When is it appropriate to bring individual religious values into the pluralistic public square? How can faith inform concepts of social justice? Can religious institutions be involved in political activism while maintaining separation of church and state?
These are just some of the questions Rev. Steven Shoemaker will seek to answer during his Nov. 12 lecture, "Gay Equality, Moral Mondays, and God Talk: Witnessing Religious Values in the Public Square." A retired Baptist pastor, he has participated in Moral Mondays rallies, is an active advocate for gay rights, and has spoken outwardly against Amendment One, among other legislation.
"We're in a transition period in the American political realm," Shoemaker said, one in which religious leaders are taking active roles in political activism and individuals are invoking their personal faiths as reasons for legal actions. And that environment has lead to misperceptions of different religions, he said.
For example, "There's a large perception that if a Christian voice is raised in the political arena it's a conservative, evangelical voice," Shoemaker said. "I want to be a witness from the progressive side."
Shoemaker has served as a pastor in churches in Kentucky and Texas, and most recently served as pastor for 14 years at Myers Park Baptist Church in Charlotte. Newly retired, this year he is working in various capacities with three local colleges and universities, including Davidson.
With support from the Lilly Foundation grant, Shoemaker will speak on campus Nov. 12 and also is coordinating this year's Lilly Alumni Seminar on Vocation, a summer seminar for alumni to explore the intersection of their faiths with their senses of vocation. The seminar will explore how we think about our life's work in spiritual terms, Shoemaker said.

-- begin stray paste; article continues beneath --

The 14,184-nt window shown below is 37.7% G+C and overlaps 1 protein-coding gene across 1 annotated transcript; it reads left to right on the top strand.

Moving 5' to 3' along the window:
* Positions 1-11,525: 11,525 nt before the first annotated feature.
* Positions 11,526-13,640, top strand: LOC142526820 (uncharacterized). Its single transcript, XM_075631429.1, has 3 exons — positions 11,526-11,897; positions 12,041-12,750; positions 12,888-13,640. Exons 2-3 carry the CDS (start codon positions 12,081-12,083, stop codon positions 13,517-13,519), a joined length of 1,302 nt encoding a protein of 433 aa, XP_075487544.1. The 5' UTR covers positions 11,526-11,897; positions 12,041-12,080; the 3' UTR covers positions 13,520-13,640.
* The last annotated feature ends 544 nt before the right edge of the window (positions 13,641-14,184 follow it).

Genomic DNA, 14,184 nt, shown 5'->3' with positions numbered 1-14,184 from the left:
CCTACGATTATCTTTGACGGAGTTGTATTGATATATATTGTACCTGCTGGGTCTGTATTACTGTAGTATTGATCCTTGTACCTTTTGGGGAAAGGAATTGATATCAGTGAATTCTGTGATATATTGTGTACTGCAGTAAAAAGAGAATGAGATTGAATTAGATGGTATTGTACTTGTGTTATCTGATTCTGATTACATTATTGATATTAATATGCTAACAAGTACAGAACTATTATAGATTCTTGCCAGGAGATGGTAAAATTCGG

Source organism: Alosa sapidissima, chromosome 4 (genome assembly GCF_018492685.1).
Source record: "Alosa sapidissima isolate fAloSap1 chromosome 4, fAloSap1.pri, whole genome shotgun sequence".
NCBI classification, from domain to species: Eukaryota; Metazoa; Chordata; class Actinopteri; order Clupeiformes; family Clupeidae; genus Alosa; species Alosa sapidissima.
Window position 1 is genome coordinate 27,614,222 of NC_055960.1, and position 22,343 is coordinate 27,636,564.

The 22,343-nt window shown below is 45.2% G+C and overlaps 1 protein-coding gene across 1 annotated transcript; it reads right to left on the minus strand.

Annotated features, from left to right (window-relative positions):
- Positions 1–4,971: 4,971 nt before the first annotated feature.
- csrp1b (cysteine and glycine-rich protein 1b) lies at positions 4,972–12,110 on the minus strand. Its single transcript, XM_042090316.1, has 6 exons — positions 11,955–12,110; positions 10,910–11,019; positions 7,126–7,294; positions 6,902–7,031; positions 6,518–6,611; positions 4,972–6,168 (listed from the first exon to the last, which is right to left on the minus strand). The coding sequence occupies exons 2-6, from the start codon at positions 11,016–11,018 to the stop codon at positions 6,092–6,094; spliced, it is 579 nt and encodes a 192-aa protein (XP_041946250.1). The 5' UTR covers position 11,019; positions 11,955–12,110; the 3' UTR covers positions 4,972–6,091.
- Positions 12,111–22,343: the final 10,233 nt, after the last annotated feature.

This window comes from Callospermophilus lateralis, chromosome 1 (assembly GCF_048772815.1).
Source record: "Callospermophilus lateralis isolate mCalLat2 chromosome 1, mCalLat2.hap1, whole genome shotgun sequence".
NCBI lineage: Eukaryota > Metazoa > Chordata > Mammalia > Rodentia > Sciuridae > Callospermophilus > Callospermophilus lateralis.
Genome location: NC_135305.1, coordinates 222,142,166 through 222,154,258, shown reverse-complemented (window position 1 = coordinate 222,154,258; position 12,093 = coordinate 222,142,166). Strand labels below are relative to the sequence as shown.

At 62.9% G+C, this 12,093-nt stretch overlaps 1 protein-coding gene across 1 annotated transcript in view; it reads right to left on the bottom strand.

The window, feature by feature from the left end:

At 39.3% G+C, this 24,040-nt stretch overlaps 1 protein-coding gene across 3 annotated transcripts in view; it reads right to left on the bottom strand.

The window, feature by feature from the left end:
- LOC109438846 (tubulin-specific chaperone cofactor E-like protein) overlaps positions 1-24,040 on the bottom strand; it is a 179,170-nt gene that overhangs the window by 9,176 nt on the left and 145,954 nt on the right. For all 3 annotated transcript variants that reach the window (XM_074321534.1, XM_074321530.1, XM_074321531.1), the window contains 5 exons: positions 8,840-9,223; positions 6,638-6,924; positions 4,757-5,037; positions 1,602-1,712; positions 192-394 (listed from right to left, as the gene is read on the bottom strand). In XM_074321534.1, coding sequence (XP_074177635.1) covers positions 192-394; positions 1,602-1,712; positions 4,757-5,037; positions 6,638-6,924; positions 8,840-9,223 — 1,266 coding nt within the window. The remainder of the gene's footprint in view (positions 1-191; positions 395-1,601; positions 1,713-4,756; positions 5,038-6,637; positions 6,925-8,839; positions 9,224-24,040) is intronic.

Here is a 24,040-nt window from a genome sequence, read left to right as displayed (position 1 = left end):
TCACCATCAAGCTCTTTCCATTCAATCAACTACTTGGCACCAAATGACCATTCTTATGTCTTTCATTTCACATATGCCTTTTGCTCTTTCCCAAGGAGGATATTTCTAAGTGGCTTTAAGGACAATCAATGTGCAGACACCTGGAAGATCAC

In addition to his work with Davidson, Shoemaker is serving as theologian in residence at Queens University, working with the school's Center for Faith and Outreach, and is a visiting assistant professor of religion at Johnson C. Smith University.
"I care deeply about how young minds are being formed, particularly in terms of religion," he said.
The son of a minister of music, Shoemaker grew up in the church.
"I loved the life and worship of the church," he said. While in college he felt the "urging of spirit" to go into ministry and attended Union Theological Seminary in New York City. It was there that he focused on the ways religious beliefs can be invoked in positive ways in the public arena, he said.
"Steve is a pastor, an academic, a teacher, a leader and a public advocate," Davidson College Chaplain Rob Spach said. "Wherever you are on the political spectrum, his are meaningful questions."
Shoemaker's Nov. 12 lecture will address:
"I think religion can be a force of great evil as well as great good, Shoemaker said. "I want to show people the positive resources of religion as a social force."